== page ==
Apple is working on AR headphones allowing digital voice positioning

A newly revealed Apple patent indicates that the company is currently developing an augmented reality headphones technology. Apple had previously indicated its support for the augmented reality concept, and now seems to be working diligently on delivering products in this niche.
Apple AR headphones
Apple has already demonstrated a commitment to music, particularly with its purchase of the Beats headphones system. Photo: Apple

Digital voice positioning

The headphones will allow digital voice positioning, and will potentially be marketed as a valuable tool in conference calls. The idea behind this is that people using the Apple AR headphones can tell where a person is positioned within room, even if they are not physically present.

Text from the abstract of the patent notes that Apple will use a pre-processor in the technology, with this device able to receive the audio signal of each caller, associated with the corresponding meta data, and from this derive a virtual and spatial representation of where that signal is emanating from.

While Apple will market its AR headphones as being ideal for the corporate world, the technology could also easily be applied to regular calls and entertainment products. With this in mind, the patent also includes information on a head-tracking controller, which would would be capabile of analysing in which direction a listener is facing.

Apple AR system
A leaked patent suggests that the purported Apple headset could be used in conference calls. Photo: Jordan Schachtel via Wikimedia.

In-person meeting

This would then enable the AR headset to take advantage of multi-channel audio, delivering the ideal playback based on the direction in which a user is facing, as well as also taking into consideration the location of the other participants in a call. To a great extent, the headset will be able to mimic the experience of being in an in-person meeting.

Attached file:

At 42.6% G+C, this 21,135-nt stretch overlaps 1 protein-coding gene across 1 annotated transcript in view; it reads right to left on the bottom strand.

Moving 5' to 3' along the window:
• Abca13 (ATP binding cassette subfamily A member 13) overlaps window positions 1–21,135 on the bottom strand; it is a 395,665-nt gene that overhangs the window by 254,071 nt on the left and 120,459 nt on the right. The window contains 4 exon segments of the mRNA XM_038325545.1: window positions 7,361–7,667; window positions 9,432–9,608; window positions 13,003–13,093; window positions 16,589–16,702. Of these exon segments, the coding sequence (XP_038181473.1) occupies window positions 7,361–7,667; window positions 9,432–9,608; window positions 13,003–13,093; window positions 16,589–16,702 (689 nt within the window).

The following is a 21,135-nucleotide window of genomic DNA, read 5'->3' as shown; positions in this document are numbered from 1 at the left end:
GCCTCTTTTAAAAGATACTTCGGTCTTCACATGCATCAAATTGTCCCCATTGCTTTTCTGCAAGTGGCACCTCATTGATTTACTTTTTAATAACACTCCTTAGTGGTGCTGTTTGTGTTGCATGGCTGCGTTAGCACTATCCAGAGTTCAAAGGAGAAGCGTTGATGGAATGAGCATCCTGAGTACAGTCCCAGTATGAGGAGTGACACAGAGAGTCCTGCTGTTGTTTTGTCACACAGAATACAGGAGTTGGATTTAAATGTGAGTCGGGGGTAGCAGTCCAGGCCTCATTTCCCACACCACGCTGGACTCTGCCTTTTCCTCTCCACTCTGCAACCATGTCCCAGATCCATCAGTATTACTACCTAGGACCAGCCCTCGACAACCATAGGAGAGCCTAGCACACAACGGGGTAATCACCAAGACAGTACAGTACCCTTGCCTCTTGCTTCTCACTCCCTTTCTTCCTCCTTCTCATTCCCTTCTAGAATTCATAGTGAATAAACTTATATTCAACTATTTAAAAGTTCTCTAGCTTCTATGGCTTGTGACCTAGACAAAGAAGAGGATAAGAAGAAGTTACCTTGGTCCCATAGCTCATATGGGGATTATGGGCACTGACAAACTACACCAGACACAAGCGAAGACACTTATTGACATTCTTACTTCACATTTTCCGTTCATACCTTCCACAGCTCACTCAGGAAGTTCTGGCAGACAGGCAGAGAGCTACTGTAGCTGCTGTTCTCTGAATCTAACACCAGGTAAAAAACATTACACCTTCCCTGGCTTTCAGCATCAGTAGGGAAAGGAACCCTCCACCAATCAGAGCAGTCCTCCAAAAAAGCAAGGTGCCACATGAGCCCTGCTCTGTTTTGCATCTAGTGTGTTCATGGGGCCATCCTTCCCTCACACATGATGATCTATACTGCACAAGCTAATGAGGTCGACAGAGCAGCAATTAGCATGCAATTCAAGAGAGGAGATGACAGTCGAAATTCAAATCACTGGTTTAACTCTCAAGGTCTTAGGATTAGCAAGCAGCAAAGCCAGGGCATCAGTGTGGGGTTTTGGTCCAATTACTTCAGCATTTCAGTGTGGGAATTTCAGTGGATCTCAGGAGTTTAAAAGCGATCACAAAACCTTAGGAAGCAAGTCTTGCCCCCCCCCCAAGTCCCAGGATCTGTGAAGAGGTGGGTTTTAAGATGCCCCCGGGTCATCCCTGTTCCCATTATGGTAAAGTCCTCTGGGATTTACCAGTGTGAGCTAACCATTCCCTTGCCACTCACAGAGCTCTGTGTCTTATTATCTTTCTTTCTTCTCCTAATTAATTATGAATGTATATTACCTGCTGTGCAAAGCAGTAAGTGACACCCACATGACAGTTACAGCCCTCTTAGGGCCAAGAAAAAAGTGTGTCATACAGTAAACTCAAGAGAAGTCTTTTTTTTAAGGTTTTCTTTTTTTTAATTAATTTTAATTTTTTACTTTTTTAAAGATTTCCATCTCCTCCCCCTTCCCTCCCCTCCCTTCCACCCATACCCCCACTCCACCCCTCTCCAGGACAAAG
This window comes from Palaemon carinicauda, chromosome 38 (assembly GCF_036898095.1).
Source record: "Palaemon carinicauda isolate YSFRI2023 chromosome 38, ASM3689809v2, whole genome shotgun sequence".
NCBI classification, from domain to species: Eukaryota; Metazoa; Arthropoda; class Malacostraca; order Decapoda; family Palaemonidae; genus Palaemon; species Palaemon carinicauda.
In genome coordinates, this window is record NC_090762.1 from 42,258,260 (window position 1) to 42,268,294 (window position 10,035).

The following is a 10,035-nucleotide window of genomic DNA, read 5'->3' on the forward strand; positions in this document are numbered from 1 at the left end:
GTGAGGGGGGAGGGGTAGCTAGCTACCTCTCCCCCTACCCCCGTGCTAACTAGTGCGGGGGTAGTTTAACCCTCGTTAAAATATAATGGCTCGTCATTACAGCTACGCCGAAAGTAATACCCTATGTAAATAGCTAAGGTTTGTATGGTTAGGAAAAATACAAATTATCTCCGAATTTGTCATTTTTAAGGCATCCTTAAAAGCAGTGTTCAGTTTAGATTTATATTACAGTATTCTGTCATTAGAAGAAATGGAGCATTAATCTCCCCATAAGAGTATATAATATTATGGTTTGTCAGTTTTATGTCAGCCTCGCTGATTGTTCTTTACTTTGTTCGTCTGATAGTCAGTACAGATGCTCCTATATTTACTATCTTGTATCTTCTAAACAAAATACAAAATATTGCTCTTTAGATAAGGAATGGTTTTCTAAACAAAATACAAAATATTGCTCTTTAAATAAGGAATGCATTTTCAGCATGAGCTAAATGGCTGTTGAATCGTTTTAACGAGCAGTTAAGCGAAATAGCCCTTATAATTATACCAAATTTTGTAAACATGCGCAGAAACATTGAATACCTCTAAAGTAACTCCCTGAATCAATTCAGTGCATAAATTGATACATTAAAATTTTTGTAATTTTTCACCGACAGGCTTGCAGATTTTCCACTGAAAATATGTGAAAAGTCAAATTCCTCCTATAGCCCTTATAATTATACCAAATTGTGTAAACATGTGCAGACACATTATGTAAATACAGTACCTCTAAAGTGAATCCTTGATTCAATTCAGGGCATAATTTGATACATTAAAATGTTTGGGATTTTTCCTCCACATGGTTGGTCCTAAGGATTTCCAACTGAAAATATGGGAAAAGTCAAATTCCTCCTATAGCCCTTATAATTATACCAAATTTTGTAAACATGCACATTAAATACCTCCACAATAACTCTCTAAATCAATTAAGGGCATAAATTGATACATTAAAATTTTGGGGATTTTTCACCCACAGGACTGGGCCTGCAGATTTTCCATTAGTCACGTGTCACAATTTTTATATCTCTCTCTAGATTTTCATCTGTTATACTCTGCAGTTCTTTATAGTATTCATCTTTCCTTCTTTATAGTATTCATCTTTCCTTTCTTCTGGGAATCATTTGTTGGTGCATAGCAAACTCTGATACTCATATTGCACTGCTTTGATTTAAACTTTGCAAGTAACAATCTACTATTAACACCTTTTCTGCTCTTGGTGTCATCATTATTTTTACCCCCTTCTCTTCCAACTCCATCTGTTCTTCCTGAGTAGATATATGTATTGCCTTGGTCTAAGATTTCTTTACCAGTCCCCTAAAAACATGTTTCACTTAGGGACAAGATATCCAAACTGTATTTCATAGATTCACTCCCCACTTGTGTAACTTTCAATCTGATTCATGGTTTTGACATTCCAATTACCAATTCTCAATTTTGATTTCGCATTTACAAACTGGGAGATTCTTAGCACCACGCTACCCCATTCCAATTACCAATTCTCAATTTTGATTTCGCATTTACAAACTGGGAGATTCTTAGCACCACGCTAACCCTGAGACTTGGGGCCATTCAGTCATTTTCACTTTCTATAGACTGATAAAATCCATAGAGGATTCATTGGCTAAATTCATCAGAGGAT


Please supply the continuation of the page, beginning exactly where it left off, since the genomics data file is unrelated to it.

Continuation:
Other information leaked on the Internet indicates that Apple is also working on some AR glasses. So it seems likely on this basis that the two products will work in tandem, possibly allowing participants in a virtual conference call to see where people are located, as well as hearing audio from the appropriate direction.

Apple filed a patent for the AI glasses in April 2018, indicating that it has been working internally on a “head-mounted device with an adjustable opacity system.”

Other information on its AR glasses system suggests that Apple will include an “adjustable opacity layer.” This layer will include the lenses of the device, and utilize ultraviolet light in order to control the transparency of them. This would then block or dim lights in the location, in order to improve the contrast between projected images and real-world objects.

Apple AR headset
Google’s Glass project is one example of an AR system. Photo: Mikepanhu via Wikimedia.

AR challenges

It will be interesting to see, when they meet the light of day, whether any of Apple’s mooted AR products really strike a chord with consumers. Apple has firmly pitched its tent in the AR camp, and is apparently significantly less enthusiastic about virtual reality. But previous AR releases, perhaps most notably Google’s Glass, have been less than successful in the commercial marketplace.

Regardless of this, we shouldn’t expect to see the Apple AR headset or glasses system for quite some time, with recent reports suggesting that the headset will be available in 2022 at the earliest, with the AI glasses likely to follow in 2023.

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